In the last two weeks, Leavine Family Racing owner Bob Leavine has been crucified on social media, especially Twitter, for the decision to let Matt DiBenedetto go from his Monster Energy NASCAR Cup Series race team.
DiBenedetto has given LFR more top fives in one year than it scored in its previous eight years of existence (the team has been in a new alliance this year with Joe Gibbs Racing, but it is not like the assistance Furniture Row Racing was receiving from JGR). But in the end, Leavine had to make a business decision that was best for all 30-some employees at LFR rather than what would make the NASCAR fandom happy. And as a result, he’s getting lambasted from numerous sides.
Before we delve into this too far, let me start by saying that I have almost zero knowledge of the inner workings of LFR, JGR or Toyota Racing Development. I have knowledge of the sport and some of the contracts that are in place. I know the rumors and backstories that have swirled around. For all intents and purposes, this is an opinion column, and the items stated here are purely my own and do not reflect anything from any of the major parties to this whole controversy.
LFR has been a back-marker team for the vast majority of its existence. Prior to 2018, it had one top five and five top 10s in seven years. For 2018, it booted Michael McDowell and put Kasey Kahne in the seat with the promise of some help from Hendrick Motorsports. By the end of the year, Kahne was out for health reasons; Regan Smith filled in for 11 races and managed a top five and two top 10s.
For 2019, DiBenedetto rolled the dice on himself, walked away from Go FAS Racing (although rumors were he was going to be let go) and threw his helmet out there for anyone that wanted to hire him. Leavine brought in DiBenedetto and inked a deal for the help from JGR. It also brought over longtime JGR employee Mike Wheeler to be crew chief. The two hit it off and, as of this writing, have three top fives and five top 10s this season.
Those are awesome results for LFR, and you’d think it’d want DiBenedetto around for a long time. The problem comes in with Christopher Bell. Bell is ready for Cup. The only major Toyota organization in Cup is JGR. The problem is that it has Denny Hamlin, who is a perennial championship contender, Kyle Busch, who is one of the best drivers in the sport, Martin Truex Jr., who is a champion one year removed, and Erik Jones, a budding star. NASCAR rules limit owners to four cars, so there is no place at JGR for Bell.
That leaves the team that has an alliance with JGR. LFR has one car. Either Bell or Jones is going to go in that car, which left DiBenedetto on the outside looking in. A reminder, I have no knowledge of the contracts with TRD, JGR and LFR, but there is some technical alliance with Gibbs and TRD is providing assistance. Leavine had to make a decision that probably was contingent on the fact that if he kept DiBenedetto, he was going to lose all of that support. Leavine has made commitments to 30-plus people to provide for their well-being. If he loses that support, he’s probably not going to be able to keep all of those employees.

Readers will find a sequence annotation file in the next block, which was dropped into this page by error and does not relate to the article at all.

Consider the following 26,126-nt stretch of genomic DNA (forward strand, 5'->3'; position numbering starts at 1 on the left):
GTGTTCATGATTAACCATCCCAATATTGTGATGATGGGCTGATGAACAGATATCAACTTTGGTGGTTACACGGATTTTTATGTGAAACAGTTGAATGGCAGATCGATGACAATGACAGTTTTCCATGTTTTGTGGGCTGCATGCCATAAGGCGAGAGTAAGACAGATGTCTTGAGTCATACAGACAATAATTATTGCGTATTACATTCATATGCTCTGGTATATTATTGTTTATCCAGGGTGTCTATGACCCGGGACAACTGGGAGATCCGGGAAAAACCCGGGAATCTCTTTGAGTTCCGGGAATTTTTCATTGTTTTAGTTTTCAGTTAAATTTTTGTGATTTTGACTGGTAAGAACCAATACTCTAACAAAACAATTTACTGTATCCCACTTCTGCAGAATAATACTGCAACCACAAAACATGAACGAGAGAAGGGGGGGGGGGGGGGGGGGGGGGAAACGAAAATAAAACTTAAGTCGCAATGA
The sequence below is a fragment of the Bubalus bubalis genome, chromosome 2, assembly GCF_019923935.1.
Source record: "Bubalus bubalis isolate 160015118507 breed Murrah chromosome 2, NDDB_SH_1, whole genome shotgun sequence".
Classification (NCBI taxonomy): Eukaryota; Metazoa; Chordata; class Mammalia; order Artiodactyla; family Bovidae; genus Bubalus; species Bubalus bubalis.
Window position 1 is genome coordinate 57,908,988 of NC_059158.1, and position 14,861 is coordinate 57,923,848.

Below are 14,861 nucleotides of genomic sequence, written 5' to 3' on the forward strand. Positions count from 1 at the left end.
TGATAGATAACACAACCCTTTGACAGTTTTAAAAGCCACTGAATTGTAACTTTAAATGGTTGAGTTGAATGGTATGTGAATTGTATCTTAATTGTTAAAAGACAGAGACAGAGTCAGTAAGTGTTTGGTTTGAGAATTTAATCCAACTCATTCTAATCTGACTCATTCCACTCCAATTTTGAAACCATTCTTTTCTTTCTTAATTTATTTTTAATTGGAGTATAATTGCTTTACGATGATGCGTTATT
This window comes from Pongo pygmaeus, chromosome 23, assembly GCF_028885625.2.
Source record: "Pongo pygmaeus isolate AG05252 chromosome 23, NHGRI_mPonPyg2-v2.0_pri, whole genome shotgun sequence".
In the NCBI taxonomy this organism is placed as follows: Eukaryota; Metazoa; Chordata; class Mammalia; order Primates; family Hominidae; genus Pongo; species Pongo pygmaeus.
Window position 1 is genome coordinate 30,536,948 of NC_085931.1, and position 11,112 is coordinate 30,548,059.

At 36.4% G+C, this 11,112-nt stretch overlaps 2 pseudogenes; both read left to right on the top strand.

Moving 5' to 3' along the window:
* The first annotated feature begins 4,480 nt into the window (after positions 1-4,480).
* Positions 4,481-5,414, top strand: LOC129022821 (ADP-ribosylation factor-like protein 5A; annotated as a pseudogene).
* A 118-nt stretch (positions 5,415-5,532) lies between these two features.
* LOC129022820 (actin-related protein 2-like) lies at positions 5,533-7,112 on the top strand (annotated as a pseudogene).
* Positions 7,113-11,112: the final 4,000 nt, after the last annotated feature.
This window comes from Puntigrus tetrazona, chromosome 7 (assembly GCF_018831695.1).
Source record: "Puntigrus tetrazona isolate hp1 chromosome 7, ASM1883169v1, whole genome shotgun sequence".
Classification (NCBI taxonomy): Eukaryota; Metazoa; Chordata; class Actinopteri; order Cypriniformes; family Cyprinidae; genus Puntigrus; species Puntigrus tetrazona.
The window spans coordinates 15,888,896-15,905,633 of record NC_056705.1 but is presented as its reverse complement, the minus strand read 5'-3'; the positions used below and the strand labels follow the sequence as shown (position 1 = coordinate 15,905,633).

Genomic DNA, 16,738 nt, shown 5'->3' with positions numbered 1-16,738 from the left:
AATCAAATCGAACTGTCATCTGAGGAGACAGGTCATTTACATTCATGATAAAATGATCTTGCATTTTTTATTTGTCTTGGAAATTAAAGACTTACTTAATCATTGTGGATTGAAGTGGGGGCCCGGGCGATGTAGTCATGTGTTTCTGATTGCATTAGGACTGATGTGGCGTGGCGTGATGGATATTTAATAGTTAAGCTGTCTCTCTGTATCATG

Remember, Kyle Larson was a Toyota development driver. When he was ready to come up to Cup, there was no room at the inn at JGR or Michael Waltrip Racing, who were the two Toyota teams at the time. Larson didn’t want to wait for a seat to come open, so he jumped ship to Chevrolet and Chip Ganassi Racing. TRD was none too pleased and has vowed to never let that happen again if it ran across another generational talent. Enter Bell, the latest phenom who is unquestionably ready to move to the top level of the sport. In order to have a place for him, it had to either fund a second car at LFR, which is struggling to fully fund one car, or let DiBenedetto go. The latter was, unfortunately, the only prudent business decision.
The reason for all of this backstory is that since the announcement, Leavine has been getting eviscerated on Twitter by everyone who has ever clapped for DiBenedetto. The great thing has been that Leavine has responded to many of them. While he has not divulged details of what went into the decision, he has made it abundantly clear that the health and well-being of all of his employees was paramount in his mind and that he made this tremendously difficult decision because of that. It has been incredibly refreshing to see the owner of an organization — not the general manager, not the PR staff, not another higher-up, the OWNER of the organization — responding to people on social media.
Leavine has reiterated countless times that he loves DiBenedetto and truly appreciates all that he did for the team. He has continually pointed out that he doesn’t have the ability to field a second car. He has also been open and honest about what he has and hasn’t said and has corrected those who are misquoting him. He pointed out a couple of weeks ago he couldn’t make it to the race because he had to work.
Can you imagine Rick Hendrick or Joe Gibbs sitting down and responding to hundreds of fans about a major business decision? Sorry, there is just little chance that they’d spend the time or effort.
Leavine is a real person who genuinely cares for his employees, including DiBenedetto. The sport would be a lot better off with more guys like Bob Leavine in it.
We need more Bob Leavines.
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